Failure to meet C-TPAT commitments will result in suspension or removal of C-TPAT certification status and associated benefits. Benefits may be reinstated upon correcting identified deficiencies in compliance and/or security.
Where can I get more information on C-TPAT?
C-TPAT information is maintained on the www.cbp.gov web site.
What exactly are CBP expectations for the C-TPAT participant?
To make a commitment toward the common goal of creating a more secure and efficient supply chain through partnership. CBP understands that it has entered a new era and requires the assistance of private industry to ensure increased vigilance throughout the supply chain. CBP recognizes that just as it protects the trade and our borders, businesses must ensure that their brands, employees, and customers are protected to the best of their abilities.
Will the information our company provides to C-TPAT be confidential?
All information on supply chain security submitted by companies applying for the C-TPAT program will be confidential. CBP will not disclose a company's participation in C-TPAT.
As a company, we are very interested in C-TPAT but we are not interested in spending a lot of money or increasing our liabilities if something goes wrong. Is it still possible to participate in C-TPAT?
The decision to join C-TPAT is voluntary. Not all companies may be in a position to meet C-TPAT minimum security criteria or guidelines. All eligible companies that import into the U.S. or provide import cargo movement or handling services should assess their supply chain security procedures to determine if they can qualify. CBP intent is to not impose security requirements that will be cost prohibitive. For this reason, we worked in concert with the trade community in developing security criteria and guidelines that reflect a realistic business perspective. Potential C-TPAT participants may find that they already have many of these guidelines in place. C-TPAT is also not intended to create any new 'liabilities' for companies beyond existing trade laws and regulations. However, joining C-TPAT will commit companies to follow through on actions specified in the signed agreement. These actions include self-assessing security systems, submitting security questionnaires, developing security enhancement plans, and communicating C-TPAT guidelines to companies in the supply chain. If a company fails to uphold its C-TPAT commitments, CBP would take action to suspend benefits or cancel participation.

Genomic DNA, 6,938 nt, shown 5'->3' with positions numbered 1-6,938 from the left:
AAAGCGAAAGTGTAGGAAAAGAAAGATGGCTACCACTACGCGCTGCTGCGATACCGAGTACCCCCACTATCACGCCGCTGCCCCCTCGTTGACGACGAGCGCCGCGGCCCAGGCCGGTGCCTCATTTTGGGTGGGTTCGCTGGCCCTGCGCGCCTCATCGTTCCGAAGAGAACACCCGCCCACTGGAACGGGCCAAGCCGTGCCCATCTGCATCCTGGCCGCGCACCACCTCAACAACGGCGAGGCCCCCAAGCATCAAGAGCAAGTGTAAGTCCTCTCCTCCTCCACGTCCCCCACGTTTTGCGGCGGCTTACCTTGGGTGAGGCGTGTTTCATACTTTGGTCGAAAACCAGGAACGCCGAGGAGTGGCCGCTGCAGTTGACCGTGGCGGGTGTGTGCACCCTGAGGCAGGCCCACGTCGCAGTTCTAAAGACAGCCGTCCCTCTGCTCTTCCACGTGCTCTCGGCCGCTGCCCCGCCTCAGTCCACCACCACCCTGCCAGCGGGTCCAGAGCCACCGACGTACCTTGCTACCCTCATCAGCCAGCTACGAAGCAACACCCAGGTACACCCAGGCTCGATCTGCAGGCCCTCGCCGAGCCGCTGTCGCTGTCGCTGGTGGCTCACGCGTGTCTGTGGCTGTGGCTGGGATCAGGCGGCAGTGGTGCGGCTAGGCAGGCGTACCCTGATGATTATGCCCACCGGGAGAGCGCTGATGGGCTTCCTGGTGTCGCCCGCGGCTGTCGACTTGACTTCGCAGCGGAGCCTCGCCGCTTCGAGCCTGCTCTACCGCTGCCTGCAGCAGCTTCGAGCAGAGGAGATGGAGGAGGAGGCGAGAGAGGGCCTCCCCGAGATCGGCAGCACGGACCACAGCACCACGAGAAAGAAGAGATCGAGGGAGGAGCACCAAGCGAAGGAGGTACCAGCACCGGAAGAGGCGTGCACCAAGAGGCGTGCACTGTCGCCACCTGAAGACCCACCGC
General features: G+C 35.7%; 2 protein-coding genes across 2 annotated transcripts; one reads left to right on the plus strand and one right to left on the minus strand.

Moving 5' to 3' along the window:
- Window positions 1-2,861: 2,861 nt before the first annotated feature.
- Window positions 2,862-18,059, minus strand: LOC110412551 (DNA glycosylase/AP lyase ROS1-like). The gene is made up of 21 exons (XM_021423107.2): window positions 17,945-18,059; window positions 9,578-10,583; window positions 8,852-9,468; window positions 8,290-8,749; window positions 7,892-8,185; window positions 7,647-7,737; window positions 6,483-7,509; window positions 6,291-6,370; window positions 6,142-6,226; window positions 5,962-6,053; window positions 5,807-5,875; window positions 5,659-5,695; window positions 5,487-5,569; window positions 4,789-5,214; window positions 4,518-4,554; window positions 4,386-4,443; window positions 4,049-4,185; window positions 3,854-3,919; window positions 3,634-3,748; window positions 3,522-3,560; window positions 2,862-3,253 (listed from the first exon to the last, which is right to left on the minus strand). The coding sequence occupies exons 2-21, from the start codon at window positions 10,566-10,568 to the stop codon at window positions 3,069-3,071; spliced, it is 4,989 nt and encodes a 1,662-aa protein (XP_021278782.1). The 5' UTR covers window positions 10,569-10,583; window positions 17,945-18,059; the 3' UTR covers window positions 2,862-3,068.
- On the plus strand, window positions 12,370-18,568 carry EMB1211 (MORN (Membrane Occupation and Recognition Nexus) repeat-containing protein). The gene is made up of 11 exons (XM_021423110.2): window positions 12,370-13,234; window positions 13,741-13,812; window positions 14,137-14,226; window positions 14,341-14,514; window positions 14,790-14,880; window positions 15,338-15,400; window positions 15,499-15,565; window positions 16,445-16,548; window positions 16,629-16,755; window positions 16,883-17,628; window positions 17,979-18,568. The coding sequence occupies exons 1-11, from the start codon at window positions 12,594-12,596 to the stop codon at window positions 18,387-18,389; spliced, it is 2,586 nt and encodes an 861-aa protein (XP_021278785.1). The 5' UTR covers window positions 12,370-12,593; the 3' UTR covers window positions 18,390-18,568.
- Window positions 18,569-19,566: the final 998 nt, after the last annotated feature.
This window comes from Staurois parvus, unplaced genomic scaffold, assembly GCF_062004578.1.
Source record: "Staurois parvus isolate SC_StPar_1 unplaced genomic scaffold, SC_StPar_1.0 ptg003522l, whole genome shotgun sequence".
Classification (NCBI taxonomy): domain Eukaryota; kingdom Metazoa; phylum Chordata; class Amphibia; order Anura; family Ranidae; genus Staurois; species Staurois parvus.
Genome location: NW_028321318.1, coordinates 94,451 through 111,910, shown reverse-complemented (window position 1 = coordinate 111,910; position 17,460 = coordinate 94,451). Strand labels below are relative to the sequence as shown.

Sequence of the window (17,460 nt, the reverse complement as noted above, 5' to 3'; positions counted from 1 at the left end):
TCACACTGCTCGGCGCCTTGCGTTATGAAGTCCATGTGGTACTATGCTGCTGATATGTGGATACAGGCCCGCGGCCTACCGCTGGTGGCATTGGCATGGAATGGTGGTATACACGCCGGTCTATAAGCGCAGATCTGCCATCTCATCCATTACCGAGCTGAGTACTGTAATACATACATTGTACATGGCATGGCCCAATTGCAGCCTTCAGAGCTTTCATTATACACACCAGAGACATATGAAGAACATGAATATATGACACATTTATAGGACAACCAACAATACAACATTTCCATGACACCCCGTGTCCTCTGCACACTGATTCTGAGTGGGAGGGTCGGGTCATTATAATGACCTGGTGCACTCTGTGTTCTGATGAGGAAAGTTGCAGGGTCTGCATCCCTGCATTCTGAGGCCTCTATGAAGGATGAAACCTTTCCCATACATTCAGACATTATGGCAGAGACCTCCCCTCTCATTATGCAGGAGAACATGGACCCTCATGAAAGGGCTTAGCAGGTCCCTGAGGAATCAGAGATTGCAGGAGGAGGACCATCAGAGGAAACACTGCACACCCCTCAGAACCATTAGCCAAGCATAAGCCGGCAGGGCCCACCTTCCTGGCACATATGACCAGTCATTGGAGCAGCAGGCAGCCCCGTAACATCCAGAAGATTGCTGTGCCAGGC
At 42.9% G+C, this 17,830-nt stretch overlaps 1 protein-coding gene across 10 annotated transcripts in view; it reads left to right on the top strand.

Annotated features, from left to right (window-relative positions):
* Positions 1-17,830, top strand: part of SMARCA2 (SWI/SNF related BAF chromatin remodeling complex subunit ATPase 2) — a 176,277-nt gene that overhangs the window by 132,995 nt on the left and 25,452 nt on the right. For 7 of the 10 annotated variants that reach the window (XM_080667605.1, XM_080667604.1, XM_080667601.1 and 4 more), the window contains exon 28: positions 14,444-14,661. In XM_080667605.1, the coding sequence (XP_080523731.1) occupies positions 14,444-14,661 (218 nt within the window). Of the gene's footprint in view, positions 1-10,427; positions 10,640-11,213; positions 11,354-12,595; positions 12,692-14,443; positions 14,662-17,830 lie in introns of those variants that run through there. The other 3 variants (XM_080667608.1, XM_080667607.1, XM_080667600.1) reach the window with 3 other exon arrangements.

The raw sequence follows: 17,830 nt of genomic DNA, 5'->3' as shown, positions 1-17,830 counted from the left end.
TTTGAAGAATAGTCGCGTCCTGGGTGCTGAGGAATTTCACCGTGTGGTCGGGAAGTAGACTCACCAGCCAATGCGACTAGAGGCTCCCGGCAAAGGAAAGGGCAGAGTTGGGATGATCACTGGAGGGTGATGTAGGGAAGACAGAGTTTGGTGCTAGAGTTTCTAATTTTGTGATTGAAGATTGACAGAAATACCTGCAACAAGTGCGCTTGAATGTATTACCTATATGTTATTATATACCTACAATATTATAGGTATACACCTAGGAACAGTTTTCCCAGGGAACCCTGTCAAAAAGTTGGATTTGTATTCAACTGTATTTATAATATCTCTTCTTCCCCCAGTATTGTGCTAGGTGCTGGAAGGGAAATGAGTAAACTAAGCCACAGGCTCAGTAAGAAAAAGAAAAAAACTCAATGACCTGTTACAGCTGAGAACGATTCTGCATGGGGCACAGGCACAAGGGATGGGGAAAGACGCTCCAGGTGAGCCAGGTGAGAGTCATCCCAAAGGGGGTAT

What is the overall vision for C-TPAT in the coming months and years?
CBP recognizes that a safe and secure supply chain is the most critical part of our work in keeping our country safe. For this reason, CBP is seeking a strong anti-terrorism partnership with the trade community through C-TPAT. Trade partners will have a commitment to both trade security and trade compliance rooted in their business practices. CBP wants to work closely with companies whose good business practices ensure supply chain security and compliance with trade laws.
Is the C-TPAT program a viable consideration for medium or small size companies?
CBP encourages all companies to take an active role in promoting supply chain and border security. C-TPAT is not just a big-company program. Medium and small companies may want to evaluate the requirements and benefits of C-TPAT carefully in deciding whether to apply for the program. Moreover, even without official participation in C-TPAT, companies should still consider employing C-TPAT guidelines in their security practices.